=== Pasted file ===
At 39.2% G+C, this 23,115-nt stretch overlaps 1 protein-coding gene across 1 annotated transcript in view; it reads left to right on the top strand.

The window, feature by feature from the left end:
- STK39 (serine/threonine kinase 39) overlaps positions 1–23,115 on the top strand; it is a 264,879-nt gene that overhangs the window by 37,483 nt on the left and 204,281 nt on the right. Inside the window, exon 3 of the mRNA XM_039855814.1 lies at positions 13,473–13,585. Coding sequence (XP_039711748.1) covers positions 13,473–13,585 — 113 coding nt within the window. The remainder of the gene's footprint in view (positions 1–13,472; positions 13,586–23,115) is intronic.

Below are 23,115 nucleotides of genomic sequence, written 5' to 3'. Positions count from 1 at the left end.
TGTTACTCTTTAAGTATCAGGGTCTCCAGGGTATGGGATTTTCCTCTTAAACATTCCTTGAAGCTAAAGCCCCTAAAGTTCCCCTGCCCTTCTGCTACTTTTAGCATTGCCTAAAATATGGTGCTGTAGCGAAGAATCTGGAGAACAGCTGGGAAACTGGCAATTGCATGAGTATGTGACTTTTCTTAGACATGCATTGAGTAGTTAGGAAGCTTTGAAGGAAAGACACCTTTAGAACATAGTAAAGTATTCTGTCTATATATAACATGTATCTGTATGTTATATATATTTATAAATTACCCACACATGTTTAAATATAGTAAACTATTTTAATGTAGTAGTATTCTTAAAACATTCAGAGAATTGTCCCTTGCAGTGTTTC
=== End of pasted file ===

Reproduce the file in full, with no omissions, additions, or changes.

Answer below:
At 39.2% G+C, this 23,115-nt stretch overlaps 1 protein-coding gene across 1 annotated transcript in view; it reads left to right on the top strand.

The window, feature by feature from the left end:
- STK39 (serine/threonine kinase 39) overlaps positions 1–23,115 on the top strand; it is a 264,879-nt gene that overhangs the window by 37,483 nt on the left and 204,281 nt on the right. Inside the window, exon 3 of the mRNA XM_039855814.1 lies at positions 13,473–13,585. Coding sequence (XP_039711748.1) covers positions 13,473–13,585 — 113 coding nt within the window. The remainder of the gene's footprint in view (positions 1–13,472; positions 13,586–23,115) is intronic.

Below are 23,115 nucleotides of genomic sequence, written 5' to 3'. Positions count from 1 at the left end.
TGTTACTCTTTAAGTATCAGGGTCTCCAGGGTATGGGATTTTCCTCTTAAACATTCCTTGAAGCTAAAGCCCCTAAAGTTCCCCTGCCCTTCTGCTACTTTTAGCATTGCCTAAAATATGGTGCTGTAGCGAAGAATCTGGAGAACAGCTGGGAAACTGGCAATTGCATGAGTATGTGACTTTTCTTAGACATGCATTGAGTAGTTAGGAAGCTTTGAAGGAAAGACACCTTTAGAACATAGTAAAGTATTCTGTCTATATATAACATGTATCTGTATGTTATATATATTTATAAATTACCCACACATGTTTAAATATAGTAAACTATTTTAATGTAGTAGTATTCTTAAAACATTCAGAGAATTGTCCCTTGCAGTGTTTC